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Taking a business lease

23 May 2016
This article is part of our Business Premises Guide
Providing information to support business owners with some of the more common decisions and considerations that you would need to take into account when moving business premises, from taking a commercial lease or buying a property to tips on who you should seek help from at each stage.

Leases, also known as commercial rental agreements are complex documents with differing arrangements and primarily set out the terms and conditions of an agreement between a landlord and tenant. Few people outside of the property and legal worlds will understand all of the details included in a lease agreement.

Jonathan Hand from Talkspace Group, explains “Business owners mistakenly believe that the commercial property agent, who is marketing the property, is acting for them when in reality they are acting for the landlord or property owner.”

At this point it would be advisable to seek help from a professional – a property consultant or a solicitor to act on your behalf.

Leasing is generally more flexible in the short term than buying. If your business is relatively small and still has plenty of room to grow then it may be your preferred option.

Paul Bagust, Director of Commercial Property Professional Group at RICS (the Royal Institution of Chartered Surveyors) adds: “People don’t always take time to read their leases in detail, that’s the fundamental flaw. There is an assumption that a lease is presented to you, you sign it and then you give it back. That’s not at all how it should be.”

“You need to understand the whole lease terms especially when it comes to rent reviews and things like dilapidations.”

  • Greater control over your monthly outgoings with fixed fees
  • Some financial emphasis may lie with the landlord (for example, external maintenance) which may reduce financial strain
  • Short term leases mean that you have more freedom to move easily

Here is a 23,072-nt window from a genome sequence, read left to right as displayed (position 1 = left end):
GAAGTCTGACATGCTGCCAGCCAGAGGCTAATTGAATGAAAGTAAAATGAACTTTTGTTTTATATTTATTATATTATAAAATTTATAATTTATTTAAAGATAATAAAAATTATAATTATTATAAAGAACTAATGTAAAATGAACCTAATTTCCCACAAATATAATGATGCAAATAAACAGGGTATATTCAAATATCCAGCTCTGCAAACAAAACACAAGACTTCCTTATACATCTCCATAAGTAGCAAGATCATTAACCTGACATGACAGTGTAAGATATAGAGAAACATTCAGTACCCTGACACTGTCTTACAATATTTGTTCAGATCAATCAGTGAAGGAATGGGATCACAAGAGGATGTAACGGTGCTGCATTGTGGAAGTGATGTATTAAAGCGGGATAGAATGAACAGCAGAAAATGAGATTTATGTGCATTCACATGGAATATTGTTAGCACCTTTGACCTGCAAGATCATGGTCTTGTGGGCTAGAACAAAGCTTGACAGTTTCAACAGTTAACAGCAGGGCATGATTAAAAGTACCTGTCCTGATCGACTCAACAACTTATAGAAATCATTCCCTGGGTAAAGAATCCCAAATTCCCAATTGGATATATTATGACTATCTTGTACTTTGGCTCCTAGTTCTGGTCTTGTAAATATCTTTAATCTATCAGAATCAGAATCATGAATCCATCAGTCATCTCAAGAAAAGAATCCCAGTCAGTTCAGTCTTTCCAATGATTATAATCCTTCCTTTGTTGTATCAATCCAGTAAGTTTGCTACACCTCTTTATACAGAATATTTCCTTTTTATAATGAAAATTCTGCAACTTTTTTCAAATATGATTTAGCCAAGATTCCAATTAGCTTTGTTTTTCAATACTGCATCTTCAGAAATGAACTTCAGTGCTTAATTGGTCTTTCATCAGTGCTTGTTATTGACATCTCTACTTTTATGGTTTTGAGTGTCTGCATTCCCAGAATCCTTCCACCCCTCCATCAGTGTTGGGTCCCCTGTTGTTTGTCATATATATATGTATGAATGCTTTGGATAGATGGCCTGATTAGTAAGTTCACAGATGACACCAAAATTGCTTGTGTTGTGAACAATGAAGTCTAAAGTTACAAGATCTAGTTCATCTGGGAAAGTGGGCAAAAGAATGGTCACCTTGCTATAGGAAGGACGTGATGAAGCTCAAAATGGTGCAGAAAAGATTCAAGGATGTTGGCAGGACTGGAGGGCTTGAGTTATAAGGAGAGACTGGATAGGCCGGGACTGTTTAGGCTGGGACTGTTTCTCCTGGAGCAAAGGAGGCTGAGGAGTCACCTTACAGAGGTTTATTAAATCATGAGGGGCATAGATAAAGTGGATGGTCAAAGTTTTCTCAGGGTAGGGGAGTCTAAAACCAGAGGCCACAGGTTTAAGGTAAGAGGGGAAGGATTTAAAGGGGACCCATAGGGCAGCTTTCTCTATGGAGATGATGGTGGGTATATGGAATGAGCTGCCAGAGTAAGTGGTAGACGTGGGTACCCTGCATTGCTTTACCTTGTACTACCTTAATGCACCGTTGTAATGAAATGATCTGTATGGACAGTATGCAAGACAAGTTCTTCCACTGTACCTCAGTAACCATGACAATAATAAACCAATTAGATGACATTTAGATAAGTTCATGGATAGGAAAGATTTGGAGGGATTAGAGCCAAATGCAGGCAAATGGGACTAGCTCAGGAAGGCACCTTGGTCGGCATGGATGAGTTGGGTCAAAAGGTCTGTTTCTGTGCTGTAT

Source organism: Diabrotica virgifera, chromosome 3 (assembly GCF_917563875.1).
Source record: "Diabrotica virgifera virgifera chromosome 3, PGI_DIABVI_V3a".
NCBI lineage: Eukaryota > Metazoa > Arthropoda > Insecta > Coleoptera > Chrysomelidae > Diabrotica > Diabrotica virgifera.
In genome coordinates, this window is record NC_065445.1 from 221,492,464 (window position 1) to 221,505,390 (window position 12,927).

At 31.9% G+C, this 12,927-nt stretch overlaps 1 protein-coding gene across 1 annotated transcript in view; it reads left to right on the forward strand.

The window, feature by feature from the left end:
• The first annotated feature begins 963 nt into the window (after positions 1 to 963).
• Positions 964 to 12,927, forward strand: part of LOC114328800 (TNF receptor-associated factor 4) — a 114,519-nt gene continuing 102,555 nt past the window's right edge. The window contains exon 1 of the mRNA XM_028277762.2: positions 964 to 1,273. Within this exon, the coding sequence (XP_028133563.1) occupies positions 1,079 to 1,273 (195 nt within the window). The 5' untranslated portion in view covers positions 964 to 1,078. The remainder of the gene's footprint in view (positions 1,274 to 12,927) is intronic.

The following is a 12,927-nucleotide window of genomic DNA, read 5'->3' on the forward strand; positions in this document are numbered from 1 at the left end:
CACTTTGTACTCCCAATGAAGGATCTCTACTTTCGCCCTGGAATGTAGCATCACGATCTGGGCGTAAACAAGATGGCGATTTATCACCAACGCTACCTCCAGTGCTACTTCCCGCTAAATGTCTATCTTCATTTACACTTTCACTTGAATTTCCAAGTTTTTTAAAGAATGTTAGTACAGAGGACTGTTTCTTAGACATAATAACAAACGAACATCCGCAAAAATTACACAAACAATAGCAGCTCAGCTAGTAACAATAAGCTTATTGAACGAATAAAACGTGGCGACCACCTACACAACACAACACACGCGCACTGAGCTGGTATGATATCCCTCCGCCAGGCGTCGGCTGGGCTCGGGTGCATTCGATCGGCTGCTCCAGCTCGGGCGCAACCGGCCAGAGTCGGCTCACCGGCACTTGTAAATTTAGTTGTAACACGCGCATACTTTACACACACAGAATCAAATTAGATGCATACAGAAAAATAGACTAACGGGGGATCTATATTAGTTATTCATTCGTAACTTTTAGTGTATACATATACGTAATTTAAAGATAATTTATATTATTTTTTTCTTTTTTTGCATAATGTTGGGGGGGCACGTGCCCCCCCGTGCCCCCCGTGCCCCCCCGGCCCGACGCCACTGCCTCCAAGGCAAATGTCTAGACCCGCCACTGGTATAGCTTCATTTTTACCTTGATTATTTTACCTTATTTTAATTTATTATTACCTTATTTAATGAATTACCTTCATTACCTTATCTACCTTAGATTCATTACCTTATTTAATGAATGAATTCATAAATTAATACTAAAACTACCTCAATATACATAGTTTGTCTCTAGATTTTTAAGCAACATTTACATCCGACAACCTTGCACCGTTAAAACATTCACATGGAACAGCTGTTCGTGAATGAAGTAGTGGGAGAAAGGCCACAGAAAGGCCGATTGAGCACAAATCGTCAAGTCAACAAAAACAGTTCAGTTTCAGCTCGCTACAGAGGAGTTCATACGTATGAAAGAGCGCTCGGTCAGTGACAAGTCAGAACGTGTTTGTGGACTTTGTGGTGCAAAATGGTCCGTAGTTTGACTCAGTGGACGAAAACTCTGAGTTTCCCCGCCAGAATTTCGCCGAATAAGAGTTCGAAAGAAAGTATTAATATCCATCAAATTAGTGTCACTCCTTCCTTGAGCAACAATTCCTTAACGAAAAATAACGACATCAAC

• There are restrictions to the changes that you can make to the property – with landlord approval normally required
  • Costs – there may be costs such as deposits or rent up front that could be costly to your business 
  • When you leave the property you will be responsible for returning the property to its original state which could be costly

There are a number of things that you should consider and look further into before signing a lease:

How often the rent needs to be paid and how this fits into your business cash flow plans.

Use of premises
Does the landlord have planning permission? Can you make adaptations and is the building and its permissions fit for your business activity? Read more on this in the Planning Permission and Use Classes section.

Length of lease
For new businesses in particular, a lengthy lease could be a burden, so you may want to opt for a shorter term lease. Start-ups may even consider a licence fee agreement.

Costs and repairs
This falls into two categories – utilities and repairs – usually utilities will be an additional fee but it is worth checking to see if this is included as part of your rent or not. In most lease agreements, internal and external repairs are the responsibility of the tenant.
“One of the biggest areas of dispute between landlords and tenants surrounds the liability for repairs, especially around dilapidations at the end of the lease. These disputes occur because the tenants did not fully understand the implications of what they signed up to.” adds Jonathan from Talkspace Group.

Tip: Consider checking other rental prices around the area, you may be able to negotiate with the landlord if there are similar properties available for lower rent.

It is important to make sure that you have the right insurance in place to protect the business that you have built. Every business is different and has its own business insurance needs, which is why we work with some of the UK’s most well-known insurers to ensure that you are getting the right insurance cover for your business.
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